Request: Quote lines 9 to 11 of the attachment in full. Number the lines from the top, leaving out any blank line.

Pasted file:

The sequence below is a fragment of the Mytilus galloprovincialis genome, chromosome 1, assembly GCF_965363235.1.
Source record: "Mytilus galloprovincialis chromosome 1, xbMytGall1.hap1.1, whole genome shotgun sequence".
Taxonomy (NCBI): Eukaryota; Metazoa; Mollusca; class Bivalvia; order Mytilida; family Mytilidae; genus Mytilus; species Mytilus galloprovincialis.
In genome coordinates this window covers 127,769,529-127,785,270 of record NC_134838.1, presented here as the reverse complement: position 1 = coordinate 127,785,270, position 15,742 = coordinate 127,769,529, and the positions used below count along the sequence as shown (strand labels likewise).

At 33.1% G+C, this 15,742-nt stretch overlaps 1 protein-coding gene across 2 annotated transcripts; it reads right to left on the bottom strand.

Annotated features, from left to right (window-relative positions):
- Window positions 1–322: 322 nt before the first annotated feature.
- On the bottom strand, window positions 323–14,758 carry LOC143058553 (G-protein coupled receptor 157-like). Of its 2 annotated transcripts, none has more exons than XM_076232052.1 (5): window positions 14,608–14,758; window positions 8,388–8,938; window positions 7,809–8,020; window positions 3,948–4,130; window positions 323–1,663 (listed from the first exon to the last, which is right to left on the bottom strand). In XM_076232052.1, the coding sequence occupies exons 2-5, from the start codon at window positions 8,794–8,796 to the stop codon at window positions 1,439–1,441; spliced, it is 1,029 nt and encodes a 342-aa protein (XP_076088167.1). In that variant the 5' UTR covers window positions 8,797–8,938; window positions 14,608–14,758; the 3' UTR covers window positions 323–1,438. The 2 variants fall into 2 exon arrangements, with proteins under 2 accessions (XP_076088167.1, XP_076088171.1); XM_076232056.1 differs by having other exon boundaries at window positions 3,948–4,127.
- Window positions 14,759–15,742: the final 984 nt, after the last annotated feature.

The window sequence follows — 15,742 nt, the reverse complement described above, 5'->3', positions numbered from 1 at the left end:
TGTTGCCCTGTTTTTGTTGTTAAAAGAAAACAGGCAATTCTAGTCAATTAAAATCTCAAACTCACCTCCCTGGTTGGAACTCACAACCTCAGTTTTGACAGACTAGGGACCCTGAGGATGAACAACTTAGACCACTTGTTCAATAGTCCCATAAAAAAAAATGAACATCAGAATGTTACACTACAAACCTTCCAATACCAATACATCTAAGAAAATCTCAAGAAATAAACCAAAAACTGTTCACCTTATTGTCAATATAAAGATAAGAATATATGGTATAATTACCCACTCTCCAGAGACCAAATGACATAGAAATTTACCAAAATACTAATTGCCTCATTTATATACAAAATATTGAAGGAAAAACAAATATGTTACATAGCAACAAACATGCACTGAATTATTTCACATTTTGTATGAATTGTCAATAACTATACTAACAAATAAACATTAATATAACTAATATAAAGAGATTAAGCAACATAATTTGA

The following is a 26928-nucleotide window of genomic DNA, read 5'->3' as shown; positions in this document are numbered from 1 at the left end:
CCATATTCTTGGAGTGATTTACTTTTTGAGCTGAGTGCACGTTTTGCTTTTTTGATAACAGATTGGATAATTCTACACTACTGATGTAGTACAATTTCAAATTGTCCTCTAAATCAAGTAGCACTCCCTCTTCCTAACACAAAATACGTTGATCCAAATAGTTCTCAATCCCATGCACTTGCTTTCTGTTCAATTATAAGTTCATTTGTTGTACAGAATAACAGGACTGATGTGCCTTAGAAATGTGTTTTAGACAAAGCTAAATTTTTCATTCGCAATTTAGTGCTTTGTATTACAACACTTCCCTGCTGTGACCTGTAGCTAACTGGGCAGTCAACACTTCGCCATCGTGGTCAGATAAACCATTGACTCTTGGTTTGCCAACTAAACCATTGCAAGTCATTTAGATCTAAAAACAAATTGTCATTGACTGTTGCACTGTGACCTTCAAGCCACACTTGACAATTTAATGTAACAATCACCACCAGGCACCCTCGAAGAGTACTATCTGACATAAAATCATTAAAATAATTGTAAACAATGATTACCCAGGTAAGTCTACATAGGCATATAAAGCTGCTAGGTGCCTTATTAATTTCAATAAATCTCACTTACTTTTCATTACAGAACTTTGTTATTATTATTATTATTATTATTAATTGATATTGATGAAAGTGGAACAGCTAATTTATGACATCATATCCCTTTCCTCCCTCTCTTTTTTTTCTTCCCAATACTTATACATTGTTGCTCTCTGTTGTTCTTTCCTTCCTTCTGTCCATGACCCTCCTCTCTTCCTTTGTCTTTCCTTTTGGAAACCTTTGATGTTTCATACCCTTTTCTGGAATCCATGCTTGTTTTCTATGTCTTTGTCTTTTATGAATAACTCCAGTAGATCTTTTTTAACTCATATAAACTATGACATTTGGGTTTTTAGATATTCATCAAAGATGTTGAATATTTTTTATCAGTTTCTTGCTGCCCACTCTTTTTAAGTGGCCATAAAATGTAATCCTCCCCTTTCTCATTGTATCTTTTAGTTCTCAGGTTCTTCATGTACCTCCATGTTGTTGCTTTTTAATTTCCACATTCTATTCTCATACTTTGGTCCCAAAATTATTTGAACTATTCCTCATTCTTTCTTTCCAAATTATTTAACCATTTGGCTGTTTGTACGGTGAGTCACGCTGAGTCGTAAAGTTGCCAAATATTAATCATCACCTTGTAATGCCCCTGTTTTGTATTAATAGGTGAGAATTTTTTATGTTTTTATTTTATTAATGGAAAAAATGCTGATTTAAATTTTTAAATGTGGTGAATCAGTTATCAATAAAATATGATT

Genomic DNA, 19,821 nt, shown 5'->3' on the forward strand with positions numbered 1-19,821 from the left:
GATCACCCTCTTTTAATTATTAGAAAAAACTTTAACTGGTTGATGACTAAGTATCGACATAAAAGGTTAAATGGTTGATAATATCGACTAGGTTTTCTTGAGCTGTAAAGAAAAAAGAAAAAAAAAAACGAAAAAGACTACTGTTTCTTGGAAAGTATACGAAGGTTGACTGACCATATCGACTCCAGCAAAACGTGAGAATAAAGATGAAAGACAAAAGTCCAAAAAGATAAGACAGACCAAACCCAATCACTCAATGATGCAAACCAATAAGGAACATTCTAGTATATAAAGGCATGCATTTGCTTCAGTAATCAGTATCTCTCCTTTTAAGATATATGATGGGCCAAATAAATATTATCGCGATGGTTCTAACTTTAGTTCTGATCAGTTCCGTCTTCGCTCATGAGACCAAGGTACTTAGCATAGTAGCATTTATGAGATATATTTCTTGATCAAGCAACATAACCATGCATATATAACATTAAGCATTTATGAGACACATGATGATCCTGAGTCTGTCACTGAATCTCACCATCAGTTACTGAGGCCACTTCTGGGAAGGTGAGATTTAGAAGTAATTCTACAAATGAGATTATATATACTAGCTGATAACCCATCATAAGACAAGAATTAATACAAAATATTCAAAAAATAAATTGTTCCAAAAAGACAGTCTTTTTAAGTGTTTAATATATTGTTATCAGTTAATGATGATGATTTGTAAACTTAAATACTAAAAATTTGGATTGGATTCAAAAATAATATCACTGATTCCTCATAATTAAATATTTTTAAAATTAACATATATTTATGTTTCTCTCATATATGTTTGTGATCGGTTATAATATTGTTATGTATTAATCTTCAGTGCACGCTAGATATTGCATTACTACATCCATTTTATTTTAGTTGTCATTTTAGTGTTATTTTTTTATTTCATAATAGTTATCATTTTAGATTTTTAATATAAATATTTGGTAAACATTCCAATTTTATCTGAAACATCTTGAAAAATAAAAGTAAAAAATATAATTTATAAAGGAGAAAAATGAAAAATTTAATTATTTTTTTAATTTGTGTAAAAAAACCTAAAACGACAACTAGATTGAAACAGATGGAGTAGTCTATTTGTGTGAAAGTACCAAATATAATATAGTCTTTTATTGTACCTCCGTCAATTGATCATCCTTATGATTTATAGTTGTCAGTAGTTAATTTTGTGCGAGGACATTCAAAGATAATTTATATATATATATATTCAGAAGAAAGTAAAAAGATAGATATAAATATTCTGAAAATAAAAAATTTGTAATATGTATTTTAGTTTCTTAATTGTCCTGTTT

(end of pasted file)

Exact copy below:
- Window positions 14,759–15,742: the final 984 nt, after the last annotated feature.

The window sequence follows — 15,742 nt, the reverse complement described above, 5'->3', positions numbered from 1 at the left end:
TGTTGCCCTGTTTTTGTTGTTAAAAGAAAACAGGCAATTCTAGTCAATTAAAATCTCAAACTCACCTCCCTGGTTGGAACTCACAACCTCAGTTTTGACAGACTAGGGACCCTGAGGATGAACAACTTAGACCACTTGTTCAATAGTCCCATAAAAAAAAATGAACATCAGAATGTTACACTACAAACCTTCCAATACCAATACATCTAAGAAAATCTCAAGAAATAAACCAAAAACTGTTCACCTTATTGTCAATATAAAGATAAGAATATATGGTATAATTACCCACTCTCCAGAGACCAAATGACATAGAAATTTACCAAAATACTAATTGCCTCATTTATATACAAAATATTGAAGGAAAAACAAATATGTTACATAGCAACAAACATGCACTGAATTATTTCACATTTTGTATGAATTGTCAATAACTATACTAACAAATAAACATTAATATAACTAATATAAAGAGATTAAGCAACATAATTTGA